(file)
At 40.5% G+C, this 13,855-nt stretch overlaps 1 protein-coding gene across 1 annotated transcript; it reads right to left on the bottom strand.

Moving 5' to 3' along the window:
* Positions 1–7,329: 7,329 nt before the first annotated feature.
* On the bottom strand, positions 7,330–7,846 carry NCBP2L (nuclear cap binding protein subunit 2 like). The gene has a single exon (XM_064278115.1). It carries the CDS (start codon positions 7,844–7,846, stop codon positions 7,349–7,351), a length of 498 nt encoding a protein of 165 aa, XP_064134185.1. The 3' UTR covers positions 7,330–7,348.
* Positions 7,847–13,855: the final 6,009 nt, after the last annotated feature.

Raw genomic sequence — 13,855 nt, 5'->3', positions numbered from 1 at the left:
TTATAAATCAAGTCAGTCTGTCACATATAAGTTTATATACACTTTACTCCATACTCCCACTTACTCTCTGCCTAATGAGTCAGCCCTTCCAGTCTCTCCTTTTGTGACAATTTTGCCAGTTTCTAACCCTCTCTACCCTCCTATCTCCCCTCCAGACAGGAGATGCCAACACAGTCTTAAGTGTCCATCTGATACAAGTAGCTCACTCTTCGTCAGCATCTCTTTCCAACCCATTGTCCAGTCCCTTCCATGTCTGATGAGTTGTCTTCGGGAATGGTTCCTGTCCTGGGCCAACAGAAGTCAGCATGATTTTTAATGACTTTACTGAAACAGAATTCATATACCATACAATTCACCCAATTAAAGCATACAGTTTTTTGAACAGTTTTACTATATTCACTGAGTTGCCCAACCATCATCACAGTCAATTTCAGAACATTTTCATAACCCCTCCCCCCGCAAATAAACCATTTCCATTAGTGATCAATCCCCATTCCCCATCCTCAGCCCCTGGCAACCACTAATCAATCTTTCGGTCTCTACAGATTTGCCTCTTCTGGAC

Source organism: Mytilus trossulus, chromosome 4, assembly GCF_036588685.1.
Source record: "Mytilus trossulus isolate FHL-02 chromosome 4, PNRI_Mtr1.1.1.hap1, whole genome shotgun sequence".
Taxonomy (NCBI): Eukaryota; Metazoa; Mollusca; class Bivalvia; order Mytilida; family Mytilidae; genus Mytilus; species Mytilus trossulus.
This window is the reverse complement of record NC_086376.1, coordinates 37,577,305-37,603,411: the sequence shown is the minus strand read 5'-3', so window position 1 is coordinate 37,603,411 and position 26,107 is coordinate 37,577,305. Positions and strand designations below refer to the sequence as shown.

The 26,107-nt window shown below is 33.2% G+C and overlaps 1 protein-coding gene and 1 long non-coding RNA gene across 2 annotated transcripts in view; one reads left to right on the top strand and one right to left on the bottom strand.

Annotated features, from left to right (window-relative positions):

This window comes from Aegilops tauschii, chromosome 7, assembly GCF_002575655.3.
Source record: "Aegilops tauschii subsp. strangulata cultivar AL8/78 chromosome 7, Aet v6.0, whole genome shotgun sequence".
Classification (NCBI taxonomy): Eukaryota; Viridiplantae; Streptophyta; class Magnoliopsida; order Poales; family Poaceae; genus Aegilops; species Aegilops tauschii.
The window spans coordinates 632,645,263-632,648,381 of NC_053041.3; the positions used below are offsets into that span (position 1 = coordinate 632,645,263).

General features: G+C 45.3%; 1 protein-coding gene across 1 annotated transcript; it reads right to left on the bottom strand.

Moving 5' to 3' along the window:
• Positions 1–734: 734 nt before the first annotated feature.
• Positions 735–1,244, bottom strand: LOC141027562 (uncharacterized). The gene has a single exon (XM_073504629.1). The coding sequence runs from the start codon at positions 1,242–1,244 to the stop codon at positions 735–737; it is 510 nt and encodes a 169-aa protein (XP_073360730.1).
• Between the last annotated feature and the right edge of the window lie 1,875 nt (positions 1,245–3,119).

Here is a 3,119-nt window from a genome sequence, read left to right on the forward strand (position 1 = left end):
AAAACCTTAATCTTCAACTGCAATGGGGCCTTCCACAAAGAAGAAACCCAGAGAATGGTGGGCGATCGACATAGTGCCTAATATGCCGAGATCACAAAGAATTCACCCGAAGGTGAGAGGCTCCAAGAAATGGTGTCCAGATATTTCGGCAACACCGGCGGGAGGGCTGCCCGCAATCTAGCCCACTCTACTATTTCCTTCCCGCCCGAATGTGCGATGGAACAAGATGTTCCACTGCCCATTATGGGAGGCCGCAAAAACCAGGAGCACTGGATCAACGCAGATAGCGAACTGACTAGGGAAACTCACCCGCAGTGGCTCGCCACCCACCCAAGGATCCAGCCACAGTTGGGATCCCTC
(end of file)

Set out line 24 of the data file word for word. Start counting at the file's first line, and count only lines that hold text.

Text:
AAAACCTTAATCTTCAACTGCAATGGGGCCTTCCACAAAGAAGAAACCCAGAGAATGGTGGGCGATCGACATAGTGCCTAATATGCCGAGATCACAAAGAATTCACCCGAAGGTGAGAGGCTCCAAGAAATGGTGTCCAGATATTTCGGCAACACCGGCGGGAGGGCTGCCCGCAATCTAGCCCACTCTACTATTTCCTTCCCGCCCGAATGTGCGATGGAACAAGATGTTCCACTGCCCATTATGGGAGGCCGCAAAAACCAGGAGCACTGGATCAACGCAGATAGCGAACTGACTAGGGAAACTCACCCGCAGTGGCTCGCCACCCACCCAAGGATCCAGCCACAGTTGGGATCCCTC